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Clinical & Experimental Allergy

New in vitro method for detecting asthma allergen

Counting reactive basophils after addition of allergen

Authors


Professor Ikuro Kimura, Department of Medicine, The Second Clinic, Okayama University Medical School, 2-5-1 Shikatacho, Okayama 700, Japan.

Summary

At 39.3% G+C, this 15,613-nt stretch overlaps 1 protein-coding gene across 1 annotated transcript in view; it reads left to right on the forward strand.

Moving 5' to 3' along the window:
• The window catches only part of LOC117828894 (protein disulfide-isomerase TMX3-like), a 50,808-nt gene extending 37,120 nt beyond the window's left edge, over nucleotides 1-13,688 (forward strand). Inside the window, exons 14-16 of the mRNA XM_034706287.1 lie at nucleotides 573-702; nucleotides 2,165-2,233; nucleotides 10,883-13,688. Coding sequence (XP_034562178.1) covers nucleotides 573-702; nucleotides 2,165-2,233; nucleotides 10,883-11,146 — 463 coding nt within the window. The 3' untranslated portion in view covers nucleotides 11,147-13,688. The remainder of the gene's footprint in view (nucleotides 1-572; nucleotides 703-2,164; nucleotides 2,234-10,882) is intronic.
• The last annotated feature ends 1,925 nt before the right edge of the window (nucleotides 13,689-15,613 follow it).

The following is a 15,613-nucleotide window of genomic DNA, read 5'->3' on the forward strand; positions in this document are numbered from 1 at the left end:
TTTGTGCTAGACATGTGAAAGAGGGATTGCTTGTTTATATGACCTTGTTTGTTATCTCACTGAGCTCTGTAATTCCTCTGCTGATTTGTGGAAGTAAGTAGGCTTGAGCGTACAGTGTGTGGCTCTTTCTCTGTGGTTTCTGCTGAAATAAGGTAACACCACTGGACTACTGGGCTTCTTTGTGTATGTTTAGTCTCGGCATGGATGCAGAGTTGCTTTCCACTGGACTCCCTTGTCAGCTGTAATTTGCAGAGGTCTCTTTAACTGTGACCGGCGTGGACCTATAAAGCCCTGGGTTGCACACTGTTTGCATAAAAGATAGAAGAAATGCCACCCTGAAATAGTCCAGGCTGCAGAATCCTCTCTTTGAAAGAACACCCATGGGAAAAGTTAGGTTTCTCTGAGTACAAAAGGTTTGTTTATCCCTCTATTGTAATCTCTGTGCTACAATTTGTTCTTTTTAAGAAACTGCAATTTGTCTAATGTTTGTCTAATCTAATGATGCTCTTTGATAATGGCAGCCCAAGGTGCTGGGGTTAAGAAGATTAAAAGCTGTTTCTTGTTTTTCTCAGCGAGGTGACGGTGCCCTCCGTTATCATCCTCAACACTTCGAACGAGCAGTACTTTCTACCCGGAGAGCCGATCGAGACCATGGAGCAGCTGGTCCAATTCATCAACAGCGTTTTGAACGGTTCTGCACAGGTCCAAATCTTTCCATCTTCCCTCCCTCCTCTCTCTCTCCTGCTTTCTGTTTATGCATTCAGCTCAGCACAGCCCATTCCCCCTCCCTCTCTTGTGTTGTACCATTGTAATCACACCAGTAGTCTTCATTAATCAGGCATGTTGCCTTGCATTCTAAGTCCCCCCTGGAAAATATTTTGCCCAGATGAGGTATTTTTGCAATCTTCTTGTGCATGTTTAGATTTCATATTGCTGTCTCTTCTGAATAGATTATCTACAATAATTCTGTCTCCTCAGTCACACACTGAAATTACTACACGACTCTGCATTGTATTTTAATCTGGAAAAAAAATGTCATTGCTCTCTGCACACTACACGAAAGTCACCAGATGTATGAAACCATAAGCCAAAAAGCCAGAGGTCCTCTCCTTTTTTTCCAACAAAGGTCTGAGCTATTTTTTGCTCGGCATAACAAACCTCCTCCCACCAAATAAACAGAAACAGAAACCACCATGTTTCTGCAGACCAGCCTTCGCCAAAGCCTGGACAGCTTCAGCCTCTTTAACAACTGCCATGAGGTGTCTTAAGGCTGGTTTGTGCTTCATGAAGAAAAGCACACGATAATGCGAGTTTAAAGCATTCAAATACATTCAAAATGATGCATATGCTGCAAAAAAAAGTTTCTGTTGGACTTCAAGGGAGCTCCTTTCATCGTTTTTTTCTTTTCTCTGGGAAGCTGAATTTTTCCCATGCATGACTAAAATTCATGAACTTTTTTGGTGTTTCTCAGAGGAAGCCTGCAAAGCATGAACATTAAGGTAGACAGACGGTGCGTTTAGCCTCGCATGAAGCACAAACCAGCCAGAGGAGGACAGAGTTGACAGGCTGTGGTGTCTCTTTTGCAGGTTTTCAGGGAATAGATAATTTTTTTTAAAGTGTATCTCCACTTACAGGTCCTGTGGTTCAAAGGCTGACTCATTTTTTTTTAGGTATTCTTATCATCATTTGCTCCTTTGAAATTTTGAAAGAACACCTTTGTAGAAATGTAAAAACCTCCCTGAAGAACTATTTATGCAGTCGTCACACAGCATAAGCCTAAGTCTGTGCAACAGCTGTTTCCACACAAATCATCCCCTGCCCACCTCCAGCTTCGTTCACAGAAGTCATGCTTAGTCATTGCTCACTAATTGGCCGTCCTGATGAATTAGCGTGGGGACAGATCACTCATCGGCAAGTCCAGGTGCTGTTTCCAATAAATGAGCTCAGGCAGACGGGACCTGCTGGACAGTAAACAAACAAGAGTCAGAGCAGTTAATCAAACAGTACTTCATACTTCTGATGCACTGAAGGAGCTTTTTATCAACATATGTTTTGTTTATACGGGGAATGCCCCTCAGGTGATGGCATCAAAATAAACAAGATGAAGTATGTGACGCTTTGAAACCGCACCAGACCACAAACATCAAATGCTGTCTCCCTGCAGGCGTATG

Changes in the morphology and number of basophils were examined after the addition in vitro of house dust extract in cells from seventy-seven patients with bronchial asthma. Morphological changes (reactive basophils) showed a close relation to the end-point titrations of antigen in skin tests, RAST score and bronchial provocation tests, but changes in number of basophils did not. With a RAST score of 2 or greater the change in reactive basophils varied from 40 to 80% (mean 58-1%), which was much greater than seen in persons with no RAST, score 0. Patients with positive bronchial inhalation tests, showed 40 to 80% (mean 57.8%) reactive basophils, whereas persons with a negative bronchial challenge test showed a range of reactive basophils from 0 to 50% (mean 28.9%). The difference in percentage of reactive basophils between the positive and negative groups of persons tested by bronchial inhalation was statistically significant.

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